Creating a customer journey map should be a cross-functional activity because the customer’s journey goes across all functions.
“But that’s that should word again”.
A phrase I use when I catch myself saying something that I know might have a few gotchas in it. Should is a red flag. It usually highlights what we think is the ideal, yet we know doesn’t really happen that way in practice. Otherwise, why not just say it is rather than it should.
Customer Journey maps reflect the various touchpoints a customer may encounter as they increase in awareness and commitment to our brands. A journey told from the perspective of the customer.
The trap to watch out for when creating it as a team is not to forgo this external view in exchange internal alignment. To write it in terms stages in the buyer’s journey, rather than our internal teams’ perspective.
So, it’s not marketing, sales, and support as top categories. A better framework is the one that Gartner uses – buy, own, and advocate.
Yes, each of the functions need to be aligned in a common point of view of the customer. If they aren’t then you may miss out on something. And sadly, in a lot of organizations the various customer-facing teams are siloed. As well, depending on the size of the organization and the business model, some of the functions are possibly shared or not represented. For example, a digital product might not have a sales team seeking orders yet have a customer success team seeking renewals.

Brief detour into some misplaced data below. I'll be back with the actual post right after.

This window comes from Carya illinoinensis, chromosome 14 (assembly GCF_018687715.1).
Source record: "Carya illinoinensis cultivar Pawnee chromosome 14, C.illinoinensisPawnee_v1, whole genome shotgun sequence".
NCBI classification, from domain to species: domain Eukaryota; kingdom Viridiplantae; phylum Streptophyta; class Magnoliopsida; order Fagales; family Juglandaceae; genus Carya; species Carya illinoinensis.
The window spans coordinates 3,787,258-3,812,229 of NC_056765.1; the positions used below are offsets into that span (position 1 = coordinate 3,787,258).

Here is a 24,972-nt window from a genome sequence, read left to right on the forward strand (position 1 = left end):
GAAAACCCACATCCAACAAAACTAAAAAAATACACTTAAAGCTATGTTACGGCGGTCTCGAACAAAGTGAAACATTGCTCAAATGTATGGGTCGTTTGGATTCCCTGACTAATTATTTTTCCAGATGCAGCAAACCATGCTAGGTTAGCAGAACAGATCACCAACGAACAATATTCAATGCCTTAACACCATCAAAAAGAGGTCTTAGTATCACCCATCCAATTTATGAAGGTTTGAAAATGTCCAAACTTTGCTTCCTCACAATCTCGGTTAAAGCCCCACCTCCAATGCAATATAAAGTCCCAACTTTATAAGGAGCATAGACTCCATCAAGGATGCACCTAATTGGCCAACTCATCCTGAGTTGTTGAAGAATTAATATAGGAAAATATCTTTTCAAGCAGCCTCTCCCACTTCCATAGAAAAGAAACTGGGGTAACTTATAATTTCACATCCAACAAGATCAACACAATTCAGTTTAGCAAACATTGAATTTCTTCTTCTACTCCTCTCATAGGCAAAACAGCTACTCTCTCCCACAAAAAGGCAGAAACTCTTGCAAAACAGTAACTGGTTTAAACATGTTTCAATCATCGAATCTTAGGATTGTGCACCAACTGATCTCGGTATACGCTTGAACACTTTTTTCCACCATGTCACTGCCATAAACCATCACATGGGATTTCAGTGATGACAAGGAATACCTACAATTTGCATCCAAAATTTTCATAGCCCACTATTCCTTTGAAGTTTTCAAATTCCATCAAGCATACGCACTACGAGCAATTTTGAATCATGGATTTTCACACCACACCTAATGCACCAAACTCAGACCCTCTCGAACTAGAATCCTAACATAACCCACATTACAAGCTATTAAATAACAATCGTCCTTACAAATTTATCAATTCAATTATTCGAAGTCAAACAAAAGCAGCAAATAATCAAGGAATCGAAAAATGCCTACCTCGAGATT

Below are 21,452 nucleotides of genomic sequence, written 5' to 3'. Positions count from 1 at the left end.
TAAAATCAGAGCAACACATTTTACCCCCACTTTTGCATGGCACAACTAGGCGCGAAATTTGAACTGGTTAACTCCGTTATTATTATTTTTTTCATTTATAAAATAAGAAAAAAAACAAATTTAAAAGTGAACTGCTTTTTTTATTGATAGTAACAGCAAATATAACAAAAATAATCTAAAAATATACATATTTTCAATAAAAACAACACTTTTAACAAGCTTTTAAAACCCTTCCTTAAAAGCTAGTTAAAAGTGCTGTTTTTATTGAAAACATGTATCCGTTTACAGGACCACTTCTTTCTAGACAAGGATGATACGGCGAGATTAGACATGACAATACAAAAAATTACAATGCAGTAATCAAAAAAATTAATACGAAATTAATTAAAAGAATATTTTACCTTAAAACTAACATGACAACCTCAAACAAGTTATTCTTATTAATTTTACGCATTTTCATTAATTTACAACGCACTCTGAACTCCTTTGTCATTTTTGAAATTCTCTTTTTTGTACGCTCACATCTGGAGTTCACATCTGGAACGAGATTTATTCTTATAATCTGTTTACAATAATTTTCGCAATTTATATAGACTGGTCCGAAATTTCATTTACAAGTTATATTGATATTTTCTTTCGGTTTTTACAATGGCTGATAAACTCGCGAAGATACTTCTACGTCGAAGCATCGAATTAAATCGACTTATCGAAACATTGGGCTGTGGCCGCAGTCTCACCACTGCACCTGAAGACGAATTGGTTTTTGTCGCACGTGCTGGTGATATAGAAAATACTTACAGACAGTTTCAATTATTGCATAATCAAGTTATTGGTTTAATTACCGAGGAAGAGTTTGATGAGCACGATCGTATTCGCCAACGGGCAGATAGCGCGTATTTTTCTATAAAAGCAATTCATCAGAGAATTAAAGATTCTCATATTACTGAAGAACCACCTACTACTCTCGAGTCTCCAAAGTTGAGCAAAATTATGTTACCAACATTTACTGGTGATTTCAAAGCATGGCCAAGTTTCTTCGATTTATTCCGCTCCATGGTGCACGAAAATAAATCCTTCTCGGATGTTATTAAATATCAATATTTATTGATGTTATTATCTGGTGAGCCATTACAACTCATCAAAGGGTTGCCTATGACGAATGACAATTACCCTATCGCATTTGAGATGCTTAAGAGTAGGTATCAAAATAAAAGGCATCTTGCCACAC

One particular team doesn’t own the map. Even if one team may champion the effort to create it. By looking at it from the point of the view of customer, we also create this final phase in the customer’s commitment. Advocacy. Though marketing will often create programs to enhance it, advocacy is something the customer does, not an internal team. It happens when the customer decides to commit to that level of involvement.
Considering this, I would rewrite the first statement a little differently.
Customer journey maps details the touchpoints a customer engages with our company as they increase in awareness and commitment to our brands. From first impression to raving fan. To create that picture, we need representation from the various people inside the company with knowledge of individual touchpoints. And finally, have it confirmed by customer input as well.
This way we focus on creating a customer journey map that is frankly a better map. And a better map makes for a better tool to identify where we can strength that journey.
Do you like this topic? You might also enjoy these blog posts: